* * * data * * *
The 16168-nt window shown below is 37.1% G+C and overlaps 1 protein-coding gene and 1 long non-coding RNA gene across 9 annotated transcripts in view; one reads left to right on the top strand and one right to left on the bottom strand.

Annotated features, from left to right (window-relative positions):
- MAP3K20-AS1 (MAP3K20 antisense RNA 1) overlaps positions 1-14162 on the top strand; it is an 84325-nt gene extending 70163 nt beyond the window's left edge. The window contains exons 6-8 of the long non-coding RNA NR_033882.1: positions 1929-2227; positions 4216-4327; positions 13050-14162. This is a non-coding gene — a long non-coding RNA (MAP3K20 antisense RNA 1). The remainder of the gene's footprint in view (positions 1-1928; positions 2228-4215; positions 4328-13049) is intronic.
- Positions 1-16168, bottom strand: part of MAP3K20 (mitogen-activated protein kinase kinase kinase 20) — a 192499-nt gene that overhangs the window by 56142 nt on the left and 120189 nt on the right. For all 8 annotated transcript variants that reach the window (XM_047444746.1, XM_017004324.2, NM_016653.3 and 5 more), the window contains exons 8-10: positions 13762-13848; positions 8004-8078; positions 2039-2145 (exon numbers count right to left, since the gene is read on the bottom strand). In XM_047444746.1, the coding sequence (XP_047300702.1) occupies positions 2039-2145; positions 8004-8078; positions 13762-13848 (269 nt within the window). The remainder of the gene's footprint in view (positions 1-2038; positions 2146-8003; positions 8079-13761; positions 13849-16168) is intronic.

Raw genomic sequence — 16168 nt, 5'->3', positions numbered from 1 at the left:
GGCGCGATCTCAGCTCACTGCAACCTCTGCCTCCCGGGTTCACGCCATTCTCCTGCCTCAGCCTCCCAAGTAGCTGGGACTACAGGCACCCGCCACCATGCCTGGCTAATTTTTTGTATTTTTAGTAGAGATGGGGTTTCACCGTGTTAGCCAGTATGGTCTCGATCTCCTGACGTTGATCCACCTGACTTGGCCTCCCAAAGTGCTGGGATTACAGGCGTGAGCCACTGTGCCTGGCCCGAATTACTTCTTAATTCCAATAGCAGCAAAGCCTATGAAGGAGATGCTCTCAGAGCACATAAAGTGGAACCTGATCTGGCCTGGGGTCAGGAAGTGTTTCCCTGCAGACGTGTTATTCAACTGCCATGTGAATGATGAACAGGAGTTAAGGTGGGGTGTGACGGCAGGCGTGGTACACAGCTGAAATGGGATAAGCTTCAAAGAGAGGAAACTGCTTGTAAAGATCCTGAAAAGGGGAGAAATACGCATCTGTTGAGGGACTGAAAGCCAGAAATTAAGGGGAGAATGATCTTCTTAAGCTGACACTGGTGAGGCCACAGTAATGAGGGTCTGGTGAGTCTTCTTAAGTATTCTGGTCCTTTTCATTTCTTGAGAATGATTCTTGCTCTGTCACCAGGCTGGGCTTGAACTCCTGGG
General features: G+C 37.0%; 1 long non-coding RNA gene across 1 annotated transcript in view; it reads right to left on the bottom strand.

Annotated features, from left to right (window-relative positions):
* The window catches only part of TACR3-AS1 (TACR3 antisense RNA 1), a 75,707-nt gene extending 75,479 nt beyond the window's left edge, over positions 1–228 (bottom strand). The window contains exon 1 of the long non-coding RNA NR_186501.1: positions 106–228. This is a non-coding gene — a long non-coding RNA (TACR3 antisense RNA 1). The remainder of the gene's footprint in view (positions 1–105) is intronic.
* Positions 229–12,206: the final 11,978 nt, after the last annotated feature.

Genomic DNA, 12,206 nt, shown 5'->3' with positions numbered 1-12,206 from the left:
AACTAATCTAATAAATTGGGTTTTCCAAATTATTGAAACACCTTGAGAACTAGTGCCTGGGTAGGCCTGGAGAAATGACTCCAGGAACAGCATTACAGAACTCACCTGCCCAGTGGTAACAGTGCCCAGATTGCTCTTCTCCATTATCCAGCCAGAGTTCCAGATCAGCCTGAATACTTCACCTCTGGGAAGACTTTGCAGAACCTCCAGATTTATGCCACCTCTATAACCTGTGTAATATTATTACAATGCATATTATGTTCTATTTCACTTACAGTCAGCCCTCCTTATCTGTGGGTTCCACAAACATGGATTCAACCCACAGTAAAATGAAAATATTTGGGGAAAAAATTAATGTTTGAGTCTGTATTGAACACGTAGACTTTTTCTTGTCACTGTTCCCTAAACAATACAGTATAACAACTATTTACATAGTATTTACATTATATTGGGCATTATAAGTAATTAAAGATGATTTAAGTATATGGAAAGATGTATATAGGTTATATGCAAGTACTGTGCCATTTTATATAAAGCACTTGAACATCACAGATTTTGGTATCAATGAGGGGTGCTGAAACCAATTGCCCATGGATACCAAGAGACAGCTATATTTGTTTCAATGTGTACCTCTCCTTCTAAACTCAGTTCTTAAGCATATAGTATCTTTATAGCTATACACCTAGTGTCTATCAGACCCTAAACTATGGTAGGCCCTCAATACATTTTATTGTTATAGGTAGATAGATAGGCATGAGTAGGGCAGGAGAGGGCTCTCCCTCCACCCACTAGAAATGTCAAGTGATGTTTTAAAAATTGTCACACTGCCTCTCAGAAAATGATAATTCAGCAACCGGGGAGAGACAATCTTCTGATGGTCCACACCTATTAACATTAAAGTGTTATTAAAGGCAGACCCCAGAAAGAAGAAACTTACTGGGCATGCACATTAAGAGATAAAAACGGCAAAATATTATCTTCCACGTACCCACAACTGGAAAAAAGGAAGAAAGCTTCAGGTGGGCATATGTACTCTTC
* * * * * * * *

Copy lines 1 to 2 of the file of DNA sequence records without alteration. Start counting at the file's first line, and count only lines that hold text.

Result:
The 16168-nt window shown below is 37.1% G+C and overlaps 1 protein-coding gene and 1 long non-coding RNA gene across 9 annotated transcripts in view; one reads left to right on the top strand and one right to left on the bottom strand.

Annotated features, from left to right (window-relative positions):